Hyperphosphatasia with mental retardation syndrome 4 (HPMRS4)

(OMIM phenotype number #615716)

Hyperphosphatasia with mental retardation syndrome 4 (HPRMS4) is a rare autosomal recessive form of HPRMS (see also HPMRS1). This disease is caused by homozygous or compound heterozygous mutation in the PGAP3 gene, encoding a protein that is involved in glycosylphosphatidylinositol (GPI)-anchor maturation. PGAP2 and PGAP3 mutations suggest the importance of the later GPI-anchor remodelling steps for normal neuronal development (see also HPRMS3). HPRMS4 is characterized by severely delayed psychomotor development, mental retardation, lack of speech acquisition, seizures, and dysmorphic facial features.


PGAP3 gene, 17q12 (OMIM gene/locus number #611801)


Severely delayed psychomotor development with mental retardation, hypotonia, inability to walk, lack of speech development, generalized seizures, myoclonic seizures, involuntary movements and dysmorphic facial features. Poor growth (1 patient), microcephaly (-2 to -3 SD) (in some patients), large fleshy earlobes, hypertelorism, upslanting palpebral fissures, broad nasal bridge and tip, tented upper lip, thin upper lip, cleft palate (in some patients), and bruxism.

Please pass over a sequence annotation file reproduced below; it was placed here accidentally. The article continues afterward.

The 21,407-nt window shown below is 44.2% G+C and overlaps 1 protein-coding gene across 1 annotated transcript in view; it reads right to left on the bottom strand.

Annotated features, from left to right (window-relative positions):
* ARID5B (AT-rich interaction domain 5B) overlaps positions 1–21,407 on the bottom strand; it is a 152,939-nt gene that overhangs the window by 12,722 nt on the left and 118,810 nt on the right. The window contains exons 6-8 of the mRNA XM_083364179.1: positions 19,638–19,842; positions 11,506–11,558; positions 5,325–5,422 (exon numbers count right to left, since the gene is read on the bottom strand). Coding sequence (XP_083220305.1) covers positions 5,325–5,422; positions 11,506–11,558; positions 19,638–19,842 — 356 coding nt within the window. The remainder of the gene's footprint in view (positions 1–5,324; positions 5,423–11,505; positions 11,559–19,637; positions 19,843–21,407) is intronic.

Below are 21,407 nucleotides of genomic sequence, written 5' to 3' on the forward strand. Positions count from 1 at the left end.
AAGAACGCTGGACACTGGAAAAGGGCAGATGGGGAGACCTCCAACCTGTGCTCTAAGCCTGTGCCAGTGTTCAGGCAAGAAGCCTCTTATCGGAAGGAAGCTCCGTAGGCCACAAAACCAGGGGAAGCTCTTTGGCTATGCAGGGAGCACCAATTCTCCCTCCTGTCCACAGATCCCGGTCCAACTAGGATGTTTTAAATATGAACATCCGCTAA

Main biochemical alterations

High ALP, high Pi, normal Ca, markedly high ALP, high acid phosphatase, high uric acid.


Hyperphosphatasia with mental retardation syndrome 4 (HPMRS4)

Fig. Photographs of individuals with HPMRS4. Facial features of three patients (a,b,c) at the ages of 4, 10, and 2 years, respectively. These individuals bear a striking resemblance with a broad nasal bridge, long-appearing palpebral fissures, a broad nasal tip, a short nose, a long philtrum, a thin and wide upper lip, full cheeks, and large fleshy ear lobes.

Reproduced from Am J Hum Genet 2014;94:278-87 under the terms of the Creative Commons Attribution License (CC BY).

  1. Howard MF, Murakami Y, Pagnamenta AT, et al. Mutations in PGAP3 impair GPI-anchor maturation, causing a subtype of hyperphosphatasia with mental retardation. Am J Hum Genet. 2014 Feb 6;94(2):278-87.
  2. Masi L, Agnusdei D, Bilezikian J et al. Taxonomy of rare genetic metabolic bone disorders. Osteoporos Int. 2015 Jun 13.
  3. http://www.omim.org